Posted on November 8, 2017 in ATSC News
Action will bring Next Gen TV one step closer for TV broadcasters and consumers
By Phil Kurz, TV Technology
WASHINGTON — The television broadcast industry took another important step in its quest to introduce Americans to next-generation television on Oct. 26, with the Federal Communication Commission’s release of a Report and Order (R&O) and Further Notice of Proposed Rulemaking (FNPRM) aimed at authorizing a voluntary transition to ATSC 3.0-based over-the-air broadcasting.
“This will open the door to a very exciting future for broadcast television in the United States,” said Advanced Television Systems Committee President Mark Richer.
The commission is tentatively scheduled to take up the R&O and FNPRM at its Nov. 16 Open Meeting. The Report and Order would:
Further, the R&O would apply A/322 only to a broadcaster’s primary video stream. The agency would sunset the requirement after five years from the effective rules date unless the agency chooses to extend it. The sunset provision is the way the agency chose to balance the competing interests of broadcasters, who sought to be free to innovate, and CE companies, which wanted to nail down A/322 to make it certain that consumers buying next-gen TVs will be able to receive ATSC 3.0 signals.
The FCC does not propose to incorporate any other individual standard making up the ATSC 3.0 suite of standards into its rule. At their own choosing, individual broadcasters are free to choose, but not required, to use other standards in the 3.0 suite.
The R&O also would exempt LPTV and translator stations from the simulcasting requirement and allow case-by-case waivers if a station has no viable simulcast partner, according to an FCC fact sheet on the agenda item. Additionally, no next-gen TV tuner mandate will be imposed on new TV receivers.
In its FNPRM, the agency will seek comment on exceptions and waivers to the requirement that ATSC 3.0 broadcasters partner with a local TV station to simulcast ATSC 1.0 as well as whether full-power TV stations should be allowed to use vacant TV channels to encourage next-gen TV use. The Further Notice also tentatively will conclude that local simulcasting should not change the “significantly viewed” status of a next-gen TV station for the purposes of cable and satellite carriage.
The proposal applies to a commercial TV station that relocates its 1.0 simulcast channel. These channels would not be allowed to seek significantly viewed status in new communities or counties. Nor would such a station lose significantly viewed status for counties and communities it qualified for before its move to a 1.0 simulcast channel, according to the FNPRM and R&O.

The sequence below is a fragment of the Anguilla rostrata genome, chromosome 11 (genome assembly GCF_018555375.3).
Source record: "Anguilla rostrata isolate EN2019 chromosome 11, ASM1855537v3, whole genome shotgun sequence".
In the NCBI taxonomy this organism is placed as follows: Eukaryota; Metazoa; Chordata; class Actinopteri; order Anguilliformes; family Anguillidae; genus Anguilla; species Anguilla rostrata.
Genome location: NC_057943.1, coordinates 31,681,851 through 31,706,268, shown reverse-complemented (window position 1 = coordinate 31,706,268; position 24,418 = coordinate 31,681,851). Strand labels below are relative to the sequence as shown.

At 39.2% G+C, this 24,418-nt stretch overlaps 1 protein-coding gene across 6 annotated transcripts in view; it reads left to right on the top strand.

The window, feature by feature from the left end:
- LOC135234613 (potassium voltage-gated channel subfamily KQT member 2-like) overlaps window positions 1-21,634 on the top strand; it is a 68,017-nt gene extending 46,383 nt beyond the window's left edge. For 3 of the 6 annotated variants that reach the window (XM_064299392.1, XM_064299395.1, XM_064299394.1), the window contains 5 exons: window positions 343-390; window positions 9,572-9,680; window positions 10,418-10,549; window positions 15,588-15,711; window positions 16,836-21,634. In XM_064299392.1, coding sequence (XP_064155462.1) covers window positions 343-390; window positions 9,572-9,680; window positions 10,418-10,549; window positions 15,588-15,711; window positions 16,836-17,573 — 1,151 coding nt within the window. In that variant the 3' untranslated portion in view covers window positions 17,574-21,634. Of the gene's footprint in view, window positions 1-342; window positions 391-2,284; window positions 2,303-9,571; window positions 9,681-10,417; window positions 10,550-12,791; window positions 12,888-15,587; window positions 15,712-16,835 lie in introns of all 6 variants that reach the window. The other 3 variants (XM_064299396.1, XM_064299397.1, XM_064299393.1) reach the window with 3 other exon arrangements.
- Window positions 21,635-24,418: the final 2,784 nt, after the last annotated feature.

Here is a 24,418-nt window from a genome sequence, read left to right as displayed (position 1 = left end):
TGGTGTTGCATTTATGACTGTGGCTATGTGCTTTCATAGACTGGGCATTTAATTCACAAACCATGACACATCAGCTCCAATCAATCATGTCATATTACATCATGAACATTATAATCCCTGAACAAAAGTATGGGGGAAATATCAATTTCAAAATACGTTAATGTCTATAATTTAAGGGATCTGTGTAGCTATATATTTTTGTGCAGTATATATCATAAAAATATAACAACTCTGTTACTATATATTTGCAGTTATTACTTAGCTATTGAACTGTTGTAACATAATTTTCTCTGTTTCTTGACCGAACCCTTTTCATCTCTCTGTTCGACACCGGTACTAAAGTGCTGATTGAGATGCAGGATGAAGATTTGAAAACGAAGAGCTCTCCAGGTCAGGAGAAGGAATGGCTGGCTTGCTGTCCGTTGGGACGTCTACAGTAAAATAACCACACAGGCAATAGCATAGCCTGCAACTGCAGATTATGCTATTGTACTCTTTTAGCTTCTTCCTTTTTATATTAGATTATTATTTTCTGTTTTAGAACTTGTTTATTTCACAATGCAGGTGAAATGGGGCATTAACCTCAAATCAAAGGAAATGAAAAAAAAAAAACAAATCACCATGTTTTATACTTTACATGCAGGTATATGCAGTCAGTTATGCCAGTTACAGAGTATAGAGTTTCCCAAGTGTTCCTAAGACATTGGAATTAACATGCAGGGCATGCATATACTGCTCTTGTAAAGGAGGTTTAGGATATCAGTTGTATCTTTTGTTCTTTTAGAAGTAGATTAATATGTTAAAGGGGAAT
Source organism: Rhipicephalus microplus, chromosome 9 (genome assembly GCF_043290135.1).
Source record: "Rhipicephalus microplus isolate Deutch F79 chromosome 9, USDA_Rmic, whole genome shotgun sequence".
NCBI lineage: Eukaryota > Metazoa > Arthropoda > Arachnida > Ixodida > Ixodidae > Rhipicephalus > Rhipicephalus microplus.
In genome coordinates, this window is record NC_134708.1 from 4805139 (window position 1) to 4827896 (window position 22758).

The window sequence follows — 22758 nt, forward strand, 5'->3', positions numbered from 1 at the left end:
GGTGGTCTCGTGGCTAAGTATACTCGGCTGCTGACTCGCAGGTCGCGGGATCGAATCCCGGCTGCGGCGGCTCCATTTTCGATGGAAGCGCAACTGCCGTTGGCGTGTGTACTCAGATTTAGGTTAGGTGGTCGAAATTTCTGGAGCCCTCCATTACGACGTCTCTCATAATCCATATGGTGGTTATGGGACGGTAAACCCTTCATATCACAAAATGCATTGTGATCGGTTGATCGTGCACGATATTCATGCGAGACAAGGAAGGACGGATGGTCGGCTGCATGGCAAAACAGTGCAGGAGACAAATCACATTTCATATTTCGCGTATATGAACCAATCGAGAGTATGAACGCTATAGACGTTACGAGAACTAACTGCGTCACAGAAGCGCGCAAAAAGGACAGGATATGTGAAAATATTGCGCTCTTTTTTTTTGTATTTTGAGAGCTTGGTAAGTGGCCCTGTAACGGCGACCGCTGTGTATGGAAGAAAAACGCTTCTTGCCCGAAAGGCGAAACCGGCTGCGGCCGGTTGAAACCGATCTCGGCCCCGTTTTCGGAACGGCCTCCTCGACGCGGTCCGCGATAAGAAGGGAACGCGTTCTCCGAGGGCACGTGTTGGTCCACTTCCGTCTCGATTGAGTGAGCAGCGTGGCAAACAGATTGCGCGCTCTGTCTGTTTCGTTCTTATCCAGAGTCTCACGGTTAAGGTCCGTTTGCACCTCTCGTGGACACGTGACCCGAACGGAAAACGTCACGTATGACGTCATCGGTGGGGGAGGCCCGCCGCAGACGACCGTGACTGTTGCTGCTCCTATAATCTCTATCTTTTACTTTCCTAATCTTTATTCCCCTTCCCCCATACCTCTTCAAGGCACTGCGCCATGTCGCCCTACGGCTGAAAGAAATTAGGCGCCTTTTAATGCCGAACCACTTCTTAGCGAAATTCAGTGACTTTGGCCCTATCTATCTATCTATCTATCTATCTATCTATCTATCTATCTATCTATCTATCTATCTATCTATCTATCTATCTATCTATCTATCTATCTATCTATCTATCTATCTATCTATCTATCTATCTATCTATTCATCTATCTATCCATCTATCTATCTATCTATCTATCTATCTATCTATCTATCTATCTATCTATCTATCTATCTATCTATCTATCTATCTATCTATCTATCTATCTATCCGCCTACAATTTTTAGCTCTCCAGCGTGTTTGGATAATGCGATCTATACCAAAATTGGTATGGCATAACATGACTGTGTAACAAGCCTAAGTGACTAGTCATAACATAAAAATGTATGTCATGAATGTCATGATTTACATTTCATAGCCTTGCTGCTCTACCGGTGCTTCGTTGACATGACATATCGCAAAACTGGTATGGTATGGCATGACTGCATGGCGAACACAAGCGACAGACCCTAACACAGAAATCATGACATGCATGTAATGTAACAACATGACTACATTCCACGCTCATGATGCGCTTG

The Advanced Television Systems Committee is “dotting the i’s and crossing the last few t’s” and expects to have the ATSC 3.0 suite of standards complete by the 2018 CES in Las Vegas, said Richer. Both the ATSC A/321 and A/322 are already approved and completed standards.
The FNPRM and R&O reflects a recognition that for the broadcast industry to thrive in the future it must not, by rule, be confined simply to delivery of video programming over the air, said Mark Aitken, VP of Advanced Technology for the Sinclair Broadcast Group. “It totally leaves open opportunities outside of those seen as traditional TV broadcasting. Automotive, IoT [the Internet of Things], broad based alerting and messaging all are possible,” he said.
NAB released a statement from President and CEO Gordon Smith about the FCC ATSC 3.0 proposal: “NAB thanks Chairman Pai and FCC staff for supporting a new, voluntary transmission standard for broadcast television. Next Gen TV will reinvent free and local TV, offering tens of millions of viewers ultra HDTV, live and local broadcasting on mobile devices, emergency alerting that will save lives and targeted advertising that will grow U.S. jobs and commerce.
“Notably, a transition to Next Gen TV requires broadcasters to use no additional spectrum. Just as American broadcasters led the world in a consumer stampede to high definition television two decades ago, we are ready to usher in a new era of broadcasting that will be pro-consumer and pro-innovation. NAB thanks the bold vision and tireless work of countless broadcast engineers and consumer electronic advocates involved in the ATSC process. We look forward to working with the FCC to ensure that broadcasters have maximum flexibility to bring the historic benefits of Next Gen TV to consumers.”
“This has been a major effort by the industry – lot of extremely smart people and a lot of investment by the companies who supported those people – to make this happen,” said Richer. “It’s exciting personally, and ATSC members are thrilled about where we are.”
Reprinted with permission from TV Technology.
Posted in ATSC News
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The Advanced Television Systems Committee, Inc., is an international, non-profit organization developing voluntary standards and recommended practices for digital terrestrial broadcasting. ATSC member organizations represent the broadcast, broadcast equipment, motion picture, consumer electronics, computer, cable, satellite, and semiconductor industries. ATSC also develops digital terrestrial broadcasting implementation strategies and supports educational activities on ATSC standards.